- Dispatches From Elsewhere: Averted with "Elegant Squatch," a Sasquatch who gives out clues in the Elsewhere game. He's kind of a putz once you get to know him and is warm for Simone's form.
- Grimm: Played With with the Wildermann, large hairy hominid-like Wesen who are the inverse inspiration for the legends of Bigfoot (as well as all other similar creatures in world mythology and folklore including the yeti and the Woodwose from European folklore). Despite their incredible physical prowess (being stronger than even Blutbaden) overall the majority of them are friendly, peaceful, artistic individuals who deeply enjoy nature (many of the supporters of transcendentalism where secretly Wildermann, famous examples including several poets such as Walt Whitman). However, they're animalistic nature also comes with a terrifying temper and impulse control issues. This leads to many Wildermann who can't find a balance to struggle with their dual nature (more so than most wesen) and attempt to supress it. In "Big Feet" therapist Konstantin Binkerhoff believed he had created a serum that would successfully do so which he took and shared with several members of the Portland Wildermann community only for him to discover to late that once it wore off it had the immediate opposite effect, bringing all the beast to forefront.
- Lost Tapes: Bigfoot is one of the few cryptids in the show to be actively helpful, killing the Evil Poacher who has been poaching bears and terrorizing a park ranger.
- Depending on what one lumps in as a "Bigfoot", various types of wild-folk or animalistic people featured in numerous mythologies count. It is important to note that not every First Nation culture has a version of such a being and the exact details can vary wildly. note
- Lakota and Dakota people's tales of a being called Chiye-Tanka or "Giant Elder Brother". Chiye-Tanka is regarded as a wise and divine being, who is more attuned to the laws of nature and will of the creator than mankind. He sometimes appears before man to both offer them wisdom and watch over them from both the wilds and realms beyond. When taking on a physical form humanity can see, Chiye-Tanka fits the image of a tall, powerful, hairy humanoid.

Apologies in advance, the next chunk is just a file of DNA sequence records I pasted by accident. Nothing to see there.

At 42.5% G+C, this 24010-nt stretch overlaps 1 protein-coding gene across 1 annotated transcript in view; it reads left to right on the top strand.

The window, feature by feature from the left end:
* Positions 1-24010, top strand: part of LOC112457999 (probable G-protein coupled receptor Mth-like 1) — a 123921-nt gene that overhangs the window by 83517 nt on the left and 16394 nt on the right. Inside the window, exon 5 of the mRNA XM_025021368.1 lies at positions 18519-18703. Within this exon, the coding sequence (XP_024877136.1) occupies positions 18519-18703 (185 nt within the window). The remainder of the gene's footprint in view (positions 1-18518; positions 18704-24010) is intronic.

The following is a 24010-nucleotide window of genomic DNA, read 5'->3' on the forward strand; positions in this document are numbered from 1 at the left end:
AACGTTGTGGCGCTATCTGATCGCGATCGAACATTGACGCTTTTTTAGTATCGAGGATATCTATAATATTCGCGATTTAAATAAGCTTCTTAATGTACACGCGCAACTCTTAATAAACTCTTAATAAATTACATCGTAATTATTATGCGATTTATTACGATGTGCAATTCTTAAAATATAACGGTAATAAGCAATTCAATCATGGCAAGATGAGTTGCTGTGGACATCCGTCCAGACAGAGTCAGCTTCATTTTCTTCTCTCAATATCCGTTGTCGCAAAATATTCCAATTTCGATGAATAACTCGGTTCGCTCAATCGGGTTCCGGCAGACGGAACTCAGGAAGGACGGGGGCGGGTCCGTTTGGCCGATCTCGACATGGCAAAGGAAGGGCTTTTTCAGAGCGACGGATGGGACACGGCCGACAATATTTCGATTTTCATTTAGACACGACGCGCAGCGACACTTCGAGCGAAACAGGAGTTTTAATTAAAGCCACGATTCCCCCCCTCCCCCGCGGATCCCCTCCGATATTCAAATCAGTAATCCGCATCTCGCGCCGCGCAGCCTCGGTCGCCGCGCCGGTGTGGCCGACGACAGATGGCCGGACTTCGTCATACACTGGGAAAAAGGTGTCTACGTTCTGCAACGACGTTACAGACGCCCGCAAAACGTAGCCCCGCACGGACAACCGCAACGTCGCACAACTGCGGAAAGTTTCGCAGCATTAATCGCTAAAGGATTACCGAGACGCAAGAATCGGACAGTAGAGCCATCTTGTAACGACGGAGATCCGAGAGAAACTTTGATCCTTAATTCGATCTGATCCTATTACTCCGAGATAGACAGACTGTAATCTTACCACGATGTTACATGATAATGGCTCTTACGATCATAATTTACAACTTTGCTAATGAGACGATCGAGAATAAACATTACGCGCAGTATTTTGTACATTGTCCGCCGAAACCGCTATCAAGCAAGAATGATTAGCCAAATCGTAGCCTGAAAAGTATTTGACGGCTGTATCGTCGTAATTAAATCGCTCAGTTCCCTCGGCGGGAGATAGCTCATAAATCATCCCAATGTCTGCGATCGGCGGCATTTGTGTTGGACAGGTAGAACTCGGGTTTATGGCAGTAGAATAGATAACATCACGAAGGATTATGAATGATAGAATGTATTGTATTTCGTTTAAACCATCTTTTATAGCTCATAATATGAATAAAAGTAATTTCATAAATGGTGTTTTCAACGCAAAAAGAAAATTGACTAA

- The Cheyenne people had tales of Maxemista or "Giant Beast/Monster". These were a beastly folk who were of greater size than people, and didn't wear clothes as they were covered in fur; though they did sometimes use tools. Despite their great physical might, they were shy and docile beings who mostly kept to themselves but would sometimes aid humanity. One clan was named after them. Sadly, they are regarded as extremely rare or all gone now.
- Shadowrun: The Sasquatch are a race of gentle, peaceful and curious forest creatures. They are intelligent and have their own language. They can't speak metahuman languages, but some who wish to interact with metahumanity have learned sign language.
- Call of Cthulhu supplement Trail of Tsathogghua, adventure "The Curse of Tsathogghua". The sasquatch in the adventure will only try to harm humans who threaten or try to attack them, and are otherwise friendly. If the Player Characters act properly, they can achieve a non-violent resolution to the situation that will allow the sasquatch to live in peace.
- Sasquatch the... er, sasquatch from Darkstalkers is a heroic sasquatch warrior on the side of good, and the most noble warrior of his tribe, who is on a quest to defend his fellow sasquatches from the forces of evil.
- Likewise, in Primal Rage the leader of the heroic Virtuous Beasts is the yeti-like ape Blizzard, who is a wise and kind ruler of his dominion. Blizzard's ending is the best outcome for the surviving humanity, with the giant yeti ruling from his mountain home and descending when threats appear. Expanded media and books show people living in Blizzard's domain lead a simple but fulfilling life similar to Feudal Japan in terms of technology.